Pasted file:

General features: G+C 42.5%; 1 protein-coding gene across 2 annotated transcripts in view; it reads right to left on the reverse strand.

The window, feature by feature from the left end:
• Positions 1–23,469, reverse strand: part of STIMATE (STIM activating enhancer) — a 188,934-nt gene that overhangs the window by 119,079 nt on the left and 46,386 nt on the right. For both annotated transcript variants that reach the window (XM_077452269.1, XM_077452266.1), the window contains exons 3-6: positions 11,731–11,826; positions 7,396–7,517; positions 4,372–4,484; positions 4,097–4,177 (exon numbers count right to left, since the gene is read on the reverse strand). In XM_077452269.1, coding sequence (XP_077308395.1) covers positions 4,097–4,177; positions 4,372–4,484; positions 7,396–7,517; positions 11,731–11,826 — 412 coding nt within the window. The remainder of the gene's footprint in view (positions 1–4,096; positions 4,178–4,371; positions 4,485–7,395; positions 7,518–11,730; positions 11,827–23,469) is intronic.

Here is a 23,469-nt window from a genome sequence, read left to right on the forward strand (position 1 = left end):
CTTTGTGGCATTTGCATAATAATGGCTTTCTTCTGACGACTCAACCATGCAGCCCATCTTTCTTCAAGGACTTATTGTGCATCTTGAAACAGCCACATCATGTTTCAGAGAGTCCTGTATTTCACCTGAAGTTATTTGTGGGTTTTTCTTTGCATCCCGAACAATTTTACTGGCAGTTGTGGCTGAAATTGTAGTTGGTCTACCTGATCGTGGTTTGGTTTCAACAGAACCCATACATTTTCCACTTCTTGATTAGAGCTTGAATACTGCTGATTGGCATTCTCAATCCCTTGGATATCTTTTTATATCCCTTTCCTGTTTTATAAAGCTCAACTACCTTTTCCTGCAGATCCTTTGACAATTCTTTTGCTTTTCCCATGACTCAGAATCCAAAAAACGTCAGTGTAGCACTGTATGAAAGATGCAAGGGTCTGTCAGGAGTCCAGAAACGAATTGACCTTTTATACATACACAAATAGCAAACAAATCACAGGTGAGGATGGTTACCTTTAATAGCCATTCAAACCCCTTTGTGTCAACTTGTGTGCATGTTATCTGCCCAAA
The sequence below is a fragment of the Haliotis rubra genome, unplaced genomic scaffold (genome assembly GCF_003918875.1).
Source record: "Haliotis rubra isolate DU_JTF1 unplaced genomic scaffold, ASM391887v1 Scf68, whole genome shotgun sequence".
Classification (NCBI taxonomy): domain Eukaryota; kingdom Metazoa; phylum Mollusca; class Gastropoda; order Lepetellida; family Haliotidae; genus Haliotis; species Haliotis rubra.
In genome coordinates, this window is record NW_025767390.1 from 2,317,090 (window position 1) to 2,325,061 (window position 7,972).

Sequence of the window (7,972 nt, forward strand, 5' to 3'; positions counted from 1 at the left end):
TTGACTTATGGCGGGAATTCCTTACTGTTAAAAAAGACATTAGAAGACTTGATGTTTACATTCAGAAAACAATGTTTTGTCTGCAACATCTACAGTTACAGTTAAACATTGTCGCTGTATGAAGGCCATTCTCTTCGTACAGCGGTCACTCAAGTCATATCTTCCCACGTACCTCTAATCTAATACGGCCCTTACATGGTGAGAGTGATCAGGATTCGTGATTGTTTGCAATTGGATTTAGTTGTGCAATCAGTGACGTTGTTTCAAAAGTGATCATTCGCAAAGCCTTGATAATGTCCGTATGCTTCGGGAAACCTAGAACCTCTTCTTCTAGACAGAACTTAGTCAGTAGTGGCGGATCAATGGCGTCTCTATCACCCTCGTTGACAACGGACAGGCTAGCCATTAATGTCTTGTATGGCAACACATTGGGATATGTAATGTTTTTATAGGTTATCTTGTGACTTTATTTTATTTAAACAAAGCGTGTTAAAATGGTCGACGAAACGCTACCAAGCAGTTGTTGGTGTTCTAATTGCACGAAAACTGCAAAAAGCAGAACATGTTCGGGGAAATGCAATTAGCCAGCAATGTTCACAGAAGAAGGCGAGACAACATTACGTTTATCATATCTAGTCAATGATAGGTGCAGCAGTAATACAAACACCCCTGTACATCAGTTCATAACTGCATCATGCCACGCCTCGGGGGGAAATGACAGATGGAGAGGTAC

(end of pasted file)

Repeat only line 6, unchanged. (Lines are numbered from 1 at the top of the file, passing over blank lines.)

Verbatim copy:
The sequence below is a fragment of the Haliotis rubra genome, unplaced genomic scaffold (genome assembly GCF_003918875.1).